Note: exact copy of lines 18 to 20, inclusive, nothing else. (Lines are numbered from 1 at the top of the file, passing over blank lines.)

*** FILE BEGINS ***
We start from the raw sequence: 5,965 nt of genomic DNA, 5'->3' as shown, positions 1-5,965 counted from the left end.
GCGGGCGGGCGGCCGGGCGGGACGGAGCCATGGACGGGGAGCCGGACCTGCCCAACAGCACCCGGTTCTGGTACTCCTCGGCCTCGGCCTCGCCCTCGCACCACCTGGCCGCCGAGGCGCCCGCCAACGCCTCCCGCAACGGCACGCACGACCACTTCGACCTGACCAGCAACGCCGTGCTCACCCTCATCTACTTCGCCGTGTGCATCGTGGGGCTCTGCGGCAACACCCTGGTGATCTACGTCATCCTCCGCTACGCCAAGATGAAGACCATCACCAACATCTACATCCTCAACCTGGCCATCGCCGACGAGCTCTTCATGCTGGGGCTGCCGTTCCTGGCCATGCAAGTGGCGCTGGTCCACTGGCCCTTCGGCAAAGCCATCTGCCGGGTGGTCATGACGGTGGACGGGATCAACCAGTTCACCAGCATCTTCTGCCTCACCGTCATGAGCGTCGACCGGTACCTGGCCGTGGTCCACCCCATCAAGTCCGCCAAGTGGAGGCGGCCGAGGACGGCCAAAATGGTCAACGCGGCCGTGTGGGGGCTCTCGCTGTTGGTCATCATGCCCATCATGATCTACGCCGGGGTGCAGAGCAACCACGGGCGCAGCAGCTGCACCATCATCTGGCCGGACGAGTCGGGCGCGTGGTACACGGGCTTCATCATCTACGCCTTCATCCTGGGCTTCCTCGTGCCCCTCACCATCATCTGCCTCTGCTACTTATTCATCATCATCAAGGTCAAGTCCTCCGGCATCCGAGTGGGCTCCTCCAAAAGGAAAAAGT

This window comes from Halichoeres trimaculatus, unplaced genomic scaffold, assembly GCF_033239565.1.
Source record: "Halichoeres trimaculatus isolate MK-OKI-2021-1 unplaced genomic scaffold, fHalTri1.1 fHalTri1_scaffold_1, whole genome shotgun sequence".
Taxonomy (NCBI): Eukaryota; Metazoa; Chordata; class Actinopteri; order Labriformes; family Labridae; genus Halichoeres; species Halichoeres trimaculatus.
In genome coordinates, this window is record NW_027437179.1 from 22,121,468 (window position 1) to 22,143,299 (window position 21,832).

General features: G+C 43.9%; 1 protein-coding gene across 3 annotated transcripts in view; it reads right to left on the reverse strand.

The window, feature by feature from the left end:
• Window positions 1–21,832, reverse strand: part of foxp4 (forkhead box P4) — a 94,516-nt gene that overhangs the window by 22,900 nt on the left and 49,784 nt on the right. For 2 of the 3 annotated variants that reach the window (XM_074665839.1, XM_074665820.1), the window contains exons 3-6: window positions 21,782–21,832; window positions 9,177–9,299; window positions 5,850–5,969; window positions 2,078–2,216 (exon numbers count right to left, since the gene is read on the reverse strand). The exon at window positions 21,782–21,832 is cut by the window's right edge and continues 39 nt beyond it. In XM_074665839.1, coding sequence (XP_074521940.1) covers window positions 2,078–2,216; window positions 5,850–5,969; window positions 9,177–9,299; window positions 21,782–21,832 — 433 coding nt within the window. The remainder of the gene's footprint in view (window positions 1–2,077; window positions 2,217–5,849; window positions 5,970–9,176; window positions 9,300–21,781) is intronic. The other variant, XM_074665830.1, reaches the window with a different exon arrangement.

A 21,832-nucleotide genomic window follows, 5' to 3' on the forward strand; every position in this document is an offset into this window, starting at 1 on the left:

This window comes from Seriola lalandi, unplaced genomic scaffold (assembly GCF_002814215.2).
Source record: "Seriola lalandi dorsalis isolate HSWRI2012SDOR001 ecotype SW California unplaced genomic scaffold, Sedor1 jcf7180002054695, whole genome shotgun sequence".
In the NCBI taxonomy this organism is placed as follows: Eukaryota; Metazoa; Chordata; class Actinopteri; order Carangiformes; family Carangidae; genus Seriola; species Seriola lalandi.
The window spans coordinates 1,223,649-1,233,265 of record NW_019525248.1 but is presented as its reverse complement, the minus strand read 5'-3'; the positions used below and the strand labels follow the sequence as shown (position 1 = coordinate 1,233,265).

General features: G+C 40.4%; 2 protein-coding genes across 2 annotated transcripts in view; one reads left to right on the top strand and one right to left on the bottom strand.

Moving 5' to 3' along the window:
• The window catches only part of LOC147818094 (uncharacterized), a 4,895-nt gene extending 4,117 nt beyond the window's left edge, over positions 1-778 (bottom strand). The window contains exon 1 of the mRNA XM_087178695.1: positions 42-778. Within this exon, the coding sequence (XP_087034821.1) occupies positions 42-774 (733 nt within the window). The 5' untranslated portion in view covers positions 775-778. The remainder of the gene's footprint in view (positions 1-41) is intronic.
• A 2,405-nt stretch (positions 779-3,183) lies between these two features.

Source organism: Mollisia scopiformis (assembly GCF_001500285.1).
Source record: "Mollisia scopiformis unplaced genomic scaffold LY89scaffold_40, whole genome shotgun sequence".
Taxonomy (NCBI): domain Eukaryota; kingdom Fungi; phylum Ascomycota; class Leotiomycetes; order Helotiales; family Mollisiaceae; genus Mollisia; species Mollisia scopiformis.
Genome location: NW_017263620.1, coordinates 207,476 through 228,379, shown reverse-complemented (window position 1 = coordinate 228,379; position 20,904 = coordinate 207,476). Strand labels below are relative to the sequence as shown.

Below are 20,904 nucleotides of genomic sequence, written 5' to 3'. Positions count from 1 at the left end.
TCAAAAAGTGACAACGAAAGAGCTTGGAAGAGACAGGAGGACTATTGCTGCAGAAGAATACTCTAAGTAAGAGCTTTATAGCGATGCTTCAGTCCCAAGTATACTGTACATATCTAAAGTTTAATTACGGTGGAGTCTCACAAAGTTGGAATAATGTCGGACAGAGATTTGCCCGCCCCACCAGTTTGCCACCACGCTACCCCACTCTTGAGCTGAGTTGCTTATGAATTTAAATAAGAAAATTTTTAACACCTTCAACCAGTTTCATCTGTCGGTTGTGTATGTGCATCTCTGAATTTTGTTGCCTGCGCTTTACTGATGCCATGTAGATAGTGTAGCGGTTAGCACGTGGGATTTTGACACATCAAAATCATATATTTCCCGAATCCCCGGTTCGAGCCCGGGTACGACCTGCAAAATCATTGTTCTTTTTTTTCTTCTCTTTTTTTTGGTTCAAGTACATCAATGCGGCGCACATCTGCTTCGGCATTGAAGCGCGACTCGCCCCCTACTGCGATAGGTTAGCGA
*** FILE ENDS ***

• A 2,405-nt stretch (positions 779-3,183) lies between these two features.

Source organism: Mollisia scopiformis (assembly GCF_001500285.1).
Source record: "Mollisia scopiformis unplaced genomic scaffold LY89scaffold_40, whole genome shotgun sequence".